It’s hard to imagine how an MC as lyrically elite as Skyzoo stays focused in today’s music industry. Lucky for the genre, though, he continues to create lush, lyrical masterpieces that are as layered and complex as they are poignant and immediate.
His latest — a collaborative LP with Pete Rock titled Retropolitan — breathes life into the dusty sound of the Golden Era and shines a spotlight on the culture that New York City’s lost to gentrification.
The 12-song project is a love letter to his hometown, complete with an abundance of references and imagery inspired by the Mecca. Many of which are libel to go over your head if you’re not aware. For example, alluding his pen-game to that of iconic graffiti writer Skeme on “Carry On Tradition,” or a rhyme that shouts out famed jazz musician Cannonball Adderley on “Hometown.”
There is even a reference to the legendary Willies Burgers in Harlem — an eatery immortalized in the opening sequence of Paid In Full.
That’s not to say that the LP is a sunny walk down memory lane. The project’s brightest moment — the awe-inspiringly vintage “It’s All Good” — for example, describes being targeted by police following Chinx’s funeral. He further details being harassed by police as young as 12 years old on the song “One Time” featuring Raheem DeVaughn.
Injustices and block life are all elements that make up the culture that cultivated him — and others raised during a finite era in the city’s history. What is so beautiful about this LP is how universally relatable it is.
Gentrification isn’t confined to the five boroughs. It’s a widespread issue that Sky himself noted in an interview with HipHopDX he encountered in his musical travels across the country.
The project doesn’t harp on the topic, though. It’s tastefully woven into the tapestry of the LP, which Pete Rock cooks from a production standpoint. He even comes through with a verse on the ode to flashy jewels of yesteryear, “Truck Jewels.”
Breaking down the bars on this LP is an exercise that one could span an entire book. Sky wraps punchlines in double entendres and buries those beneath sometimes obscure references that subtlety beg for research to appreciate their brilliance. His guest list is short, but packs a punch — like the Griselda trio and Elzhi on “Eastern Conference All-Star.”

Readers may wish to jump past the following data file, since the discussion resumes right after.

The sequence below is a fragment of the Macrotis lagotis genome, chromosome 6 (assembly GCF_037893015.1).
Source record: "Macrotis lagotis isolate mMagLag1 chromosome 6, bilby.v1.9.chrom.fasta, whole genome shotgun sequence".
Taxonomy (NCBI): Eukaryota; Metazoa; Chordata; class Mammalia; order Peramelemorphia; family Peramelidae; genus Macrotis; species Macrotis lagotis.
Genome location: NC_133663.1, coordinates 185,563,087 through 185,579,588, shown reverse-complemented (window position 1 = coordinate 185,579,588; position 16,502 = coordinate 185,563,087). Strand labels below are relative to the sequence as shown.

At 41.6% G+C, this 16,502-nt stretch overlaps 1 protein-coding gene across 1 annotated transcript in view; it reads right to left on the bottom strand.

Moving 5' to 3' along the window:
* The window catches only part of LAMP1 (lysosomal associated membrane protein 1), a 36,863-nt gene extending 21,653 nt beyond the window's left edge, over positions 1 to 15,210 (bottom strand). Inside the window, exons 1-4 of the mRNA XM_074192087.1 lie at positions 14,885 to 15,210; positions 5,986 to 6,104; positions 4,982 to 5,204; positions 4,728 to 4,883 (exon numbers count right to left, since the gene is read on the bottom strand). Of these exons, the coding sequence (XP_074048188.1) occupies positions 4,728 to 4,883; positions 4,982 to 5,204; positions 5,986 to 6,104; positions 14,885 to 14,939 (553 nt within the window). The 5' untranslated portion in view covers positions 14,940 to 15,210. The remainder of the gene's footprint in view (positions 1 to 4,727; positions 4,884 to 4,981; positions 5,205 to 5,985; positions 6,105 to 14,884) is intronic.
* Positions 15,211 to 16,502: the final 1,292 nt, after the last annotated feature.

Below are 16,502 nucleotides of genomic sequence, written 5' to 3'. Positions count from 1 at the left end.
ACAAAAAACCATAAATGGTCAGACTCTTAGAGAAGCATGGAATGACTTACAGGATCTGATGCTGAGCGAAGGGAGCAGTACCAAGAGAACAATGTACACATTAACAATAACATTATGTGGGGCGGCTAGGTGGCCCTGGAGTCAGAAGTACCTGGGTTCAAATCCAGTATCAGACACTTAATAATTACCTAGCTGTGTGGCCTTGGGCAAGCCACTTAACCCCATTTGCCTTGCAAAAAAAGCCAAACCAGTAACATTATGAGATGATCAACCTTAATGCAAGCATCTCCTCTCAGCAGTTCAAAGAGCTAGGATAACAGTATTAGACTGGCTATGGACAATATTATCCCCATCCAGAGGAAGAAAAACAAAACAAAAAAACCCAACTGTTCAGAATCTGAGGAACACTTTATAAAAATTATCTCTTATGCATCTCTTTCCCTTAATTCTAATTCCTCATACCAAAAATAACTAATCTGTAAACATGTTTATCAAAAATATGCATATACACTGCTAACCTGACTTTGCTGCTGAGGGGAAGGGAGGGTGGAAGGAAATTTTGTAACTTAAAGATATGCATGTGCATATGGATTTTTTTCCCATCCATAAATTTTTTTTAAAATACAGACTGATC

Albums like Nas’s undeniable classic Illmatic and Pete Rock’s own Mecca & The Soul Brother thrived because of its unabashed ability to articulate life in his world without prescribing to any gimmicks. Retropolitan feels like a modern take. It gives a retrospective context (and sonic second life) to the culture of old New York in an accessible way that doesn’t make anyone feel left out.
It should be noted though that there is a lack of envelope-pushing production-wise. Pete’s beats keep the project firmly planted in the Boom-Bap realm, drenched in a tasteful amount of nostalgia but offering little variance outside of the NYC telescope. While this may effectively keep the LP off the radar for some younger listeners, fitting in has never really been the point of a Skyzoo record.
It’s a lyrically dense affair, which isn’t for everyone. However, for listeners who shun rappity-rap rappers, Sky’s cadence and flow allow you to have different take-aways dependent on your knowledge base.
Whether you’re an old head who fell out of love with Hip Hop or a new head looking for a novel worth of references to lead you down Wikipedia rabbit holes of NYC-centric history, this album is a gem.